Located in the Department of Indigenous Learning and a historian by training, my research
broadly looks at Indigenous-settler relations, food studies, health, gender, and colonialism.
Currently, I am working with Indigenous communities on questions of food sovereignty and
access to health care. My approach to scholarly inquiry is rooted in social justice,
interdisciplinary collaboration, community development, and capacity building. Significantly,
and increasingly so, it is informed by the Anishinaabe peoples whose territories I live on and is
situated within broader movements of Indigenous resurgence and decolonization.
I study relationships between Indigenous peoples and their land and resources and their
interactions with colonialism regarding the natural environment. My work examines cultural
understandings of the environment and inter-cultural engagement around core cultural
concepts such as the perception of human-environment interactions as management of natural
resources versus as interactions with our non-human relations. My work also frequently
touches on issues of gender, identity and the nature of knowledge.
I am an interdisciplinary health researcher and teacher with a background in medical
anthropology and Nursing. I am Danish of origin; my training has taken place in Denmark and
Canada. I am passionate about the North and its beautiful and resourceful peoples and
environments. Framed within a social justice perspective my areas of research and teaching
span the determinants of health with an emphasis on the Northern regions of the globe, on
women’s and maternal health, free physical activity initiatives and older adults, health
education among Indigenous peoples, metal health in the workplace, climate change activism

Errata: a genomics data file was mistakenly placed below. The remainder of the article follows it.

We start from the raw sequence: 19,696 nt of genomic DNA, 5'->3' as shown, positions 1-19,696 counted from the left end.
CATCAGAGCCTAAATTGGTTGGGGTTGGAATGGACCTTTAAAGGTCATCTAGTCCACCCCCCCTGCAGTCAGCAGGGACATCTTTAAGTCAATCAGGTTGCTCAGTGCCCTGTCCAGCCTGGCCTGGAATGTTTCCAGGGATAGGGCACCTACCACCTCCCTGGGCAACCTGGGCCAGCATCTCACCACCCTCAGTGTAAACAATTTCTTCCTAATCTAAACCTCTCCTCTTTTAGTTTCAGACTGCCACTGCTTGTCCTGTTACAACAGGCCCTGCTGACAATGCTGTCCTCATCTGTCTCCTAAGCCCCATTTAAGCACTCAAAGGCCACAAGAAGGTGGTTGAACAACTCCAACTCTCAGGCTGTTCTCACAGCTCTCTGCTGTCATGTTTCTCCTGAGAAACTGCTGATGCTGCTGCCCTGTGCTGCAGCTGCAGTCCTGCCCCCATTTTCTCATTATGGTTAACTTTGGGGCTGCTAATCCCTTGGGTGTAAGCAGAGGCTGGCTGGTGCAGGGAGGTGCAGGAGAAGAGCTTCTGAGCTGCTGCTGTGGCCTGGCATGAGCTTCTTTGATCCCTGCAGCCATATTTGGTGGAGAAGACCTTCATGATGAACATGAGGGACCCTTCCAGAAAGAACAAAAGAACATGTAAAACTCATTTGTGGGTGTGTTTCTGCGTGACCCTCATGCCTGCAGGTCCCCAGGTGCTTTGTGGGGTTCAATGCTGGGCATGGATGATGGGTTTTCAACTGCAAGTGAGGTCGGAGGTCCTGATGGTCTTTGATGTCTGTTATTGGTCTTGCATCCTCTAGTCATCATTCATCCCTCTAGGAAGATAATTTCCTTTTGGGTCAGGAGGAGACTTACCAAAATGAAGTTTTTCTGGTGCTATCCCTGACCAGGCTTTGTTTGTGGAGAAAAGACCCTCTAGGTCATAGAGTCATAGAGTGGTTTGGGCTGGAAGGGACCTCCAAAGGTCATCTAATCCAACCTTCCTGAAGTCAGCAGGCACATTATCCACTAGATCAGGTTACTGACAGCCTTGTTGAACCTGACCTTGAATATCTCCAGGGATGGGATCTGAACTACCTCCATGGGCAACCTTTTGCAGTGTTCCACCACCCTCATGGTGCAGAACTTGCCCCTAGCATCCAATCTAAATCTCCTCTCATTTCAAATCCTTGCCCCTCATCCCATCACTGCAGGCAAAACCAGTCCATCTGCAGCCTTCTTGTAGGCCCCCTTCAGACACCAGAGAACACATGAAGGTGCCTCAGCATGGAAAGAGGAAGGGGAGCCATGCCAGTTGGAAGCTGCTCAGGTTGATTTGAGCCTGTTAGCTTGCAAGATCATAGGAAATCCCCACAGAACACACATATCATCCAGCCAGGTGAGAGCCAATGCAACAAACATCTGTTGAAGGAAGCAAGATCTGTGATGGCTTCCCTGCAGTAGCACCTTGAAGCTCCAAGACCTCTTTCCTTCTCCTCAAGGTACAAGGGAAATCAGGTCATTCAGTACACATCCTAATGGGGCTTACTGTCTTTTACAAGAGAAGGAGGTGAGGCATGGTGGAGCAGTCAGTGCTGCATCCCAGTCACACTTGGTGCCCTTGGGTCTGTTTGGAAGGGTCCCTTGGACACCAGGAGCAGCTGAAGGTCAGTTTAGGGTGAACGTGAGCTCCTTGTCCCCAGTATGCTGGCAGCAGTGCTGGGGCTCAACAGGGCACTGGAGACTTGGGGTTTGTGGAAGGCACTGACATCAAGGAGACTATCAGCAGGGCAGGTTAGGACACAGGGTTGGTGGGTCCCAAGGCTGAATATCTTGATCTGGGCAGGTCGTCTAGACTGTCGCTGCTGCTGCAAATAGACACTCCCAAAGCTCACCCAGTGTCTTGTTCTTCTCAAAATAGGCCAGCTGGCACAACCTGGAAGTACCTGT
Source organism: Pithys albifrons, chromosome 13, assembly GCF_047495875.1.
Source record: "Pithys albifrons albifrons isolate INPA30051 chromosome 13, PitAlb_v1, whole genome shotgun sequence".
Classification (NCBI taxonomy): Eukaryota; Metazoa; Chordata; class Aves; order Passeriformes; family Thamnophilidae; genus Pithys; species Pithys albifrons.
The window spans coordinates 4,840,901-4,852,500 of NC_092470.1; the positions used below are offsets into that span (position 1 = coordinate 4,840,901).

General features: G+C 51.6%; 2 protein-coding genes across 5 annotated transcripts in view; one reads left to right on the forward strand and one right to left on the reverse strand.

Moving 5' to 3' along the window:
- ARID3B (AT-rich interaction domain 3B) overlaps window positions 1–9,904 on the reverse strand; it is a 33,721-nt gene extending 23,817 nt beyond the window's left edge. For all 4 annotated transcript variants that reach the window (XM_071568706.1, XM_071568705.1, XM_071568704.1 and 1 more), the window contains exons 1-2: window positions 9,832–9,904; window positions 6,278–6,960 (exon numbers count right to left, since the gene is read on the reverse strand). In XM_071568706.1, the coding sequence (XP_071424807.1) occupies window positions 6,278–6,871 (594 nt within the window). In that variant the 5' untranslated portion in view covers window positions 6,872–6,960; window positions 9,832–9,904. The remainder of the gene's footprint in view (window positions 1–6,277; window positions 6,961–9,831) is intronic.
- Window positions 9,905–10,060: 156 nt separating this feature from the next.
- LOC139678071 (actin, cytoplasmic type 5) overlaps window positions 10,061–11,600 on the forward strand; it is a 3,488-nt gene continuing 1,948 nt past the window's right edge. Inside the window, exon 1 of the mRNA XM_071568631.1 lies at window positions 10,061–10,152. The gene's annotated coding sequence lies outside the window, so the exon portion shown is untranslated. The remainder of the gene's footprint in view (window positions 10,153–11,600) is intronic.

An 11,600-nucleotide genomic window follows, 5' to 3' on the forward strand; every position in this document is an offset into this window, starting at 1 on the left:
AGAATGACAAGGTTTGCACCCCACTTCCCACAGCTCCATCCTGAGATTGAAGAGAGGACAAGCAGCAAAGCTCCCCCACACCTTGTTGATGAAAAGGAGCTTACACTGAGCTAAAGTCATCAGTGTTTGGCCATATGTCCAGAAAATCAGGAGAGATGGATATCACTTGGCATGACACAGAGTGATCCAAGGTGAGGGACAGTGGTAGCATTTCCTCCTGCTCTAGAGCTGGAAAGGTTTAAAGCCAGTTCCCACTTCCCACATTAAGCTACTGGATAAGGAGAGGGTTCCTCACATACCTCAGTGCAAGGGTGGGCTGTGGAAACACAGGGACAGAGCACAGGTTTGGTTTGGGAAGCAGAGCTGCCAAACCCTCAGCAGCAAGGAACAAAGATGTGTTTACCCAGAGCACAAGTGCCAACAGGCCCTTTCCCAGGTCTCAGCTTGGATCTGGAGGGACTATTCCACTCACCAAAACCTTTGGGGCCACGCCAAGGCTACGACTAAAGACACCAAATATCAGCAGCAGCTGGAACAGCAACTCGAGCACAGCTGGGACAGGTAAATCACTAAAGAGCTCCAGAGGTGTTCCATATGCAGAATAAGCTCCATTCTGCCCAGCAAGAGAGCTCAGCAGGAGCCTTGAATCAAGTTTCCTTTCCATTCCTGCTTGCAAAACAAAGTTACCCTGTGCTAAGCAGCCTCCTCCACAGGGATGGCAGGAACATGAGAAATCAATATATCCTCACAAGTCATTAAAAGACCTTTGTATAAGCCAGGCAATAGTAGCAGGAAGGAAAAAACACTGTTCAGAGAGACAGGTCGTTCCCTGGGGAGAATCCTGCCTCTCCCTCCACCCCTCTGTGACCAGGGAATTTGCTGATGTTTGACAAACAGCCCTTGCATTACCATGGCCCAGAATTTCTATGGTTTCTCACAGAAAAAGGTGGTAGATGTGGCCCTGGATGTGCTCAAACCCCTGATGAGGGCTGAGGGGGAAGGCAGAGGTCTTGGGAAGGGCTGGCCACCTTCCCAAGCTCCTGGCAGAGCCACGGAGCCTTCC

at the university and more.
I work in the stream of gender social justice, with a focus on social barriers to women's legal
rights. I also work in feminist cultural studies, which aim to broaden our understanding of the
role gender plays in women's access/or lack thereof to cultural capital and forms.
I teach courses on social justice education, environmental and sustainability education, and
animals in education in the Faculty of Education, all of which take an intersectional approach.
My scholarly interests include fat studies and fat pedagogy, feminist and queer pedagogies,
critical animal studies and multispecies pedagogies, and critical environmental education.
P. Sameshima (Education)
I work at the intersection of sociology and public health. My current research focuses on how
the criminalization of HIV non-disclosure impacts the HIV prevention work of frontline public
health service providers. I also research how media reportage discursively links constructions
of race, gender, and sexuality to health risk behaviors and the transmission of sexually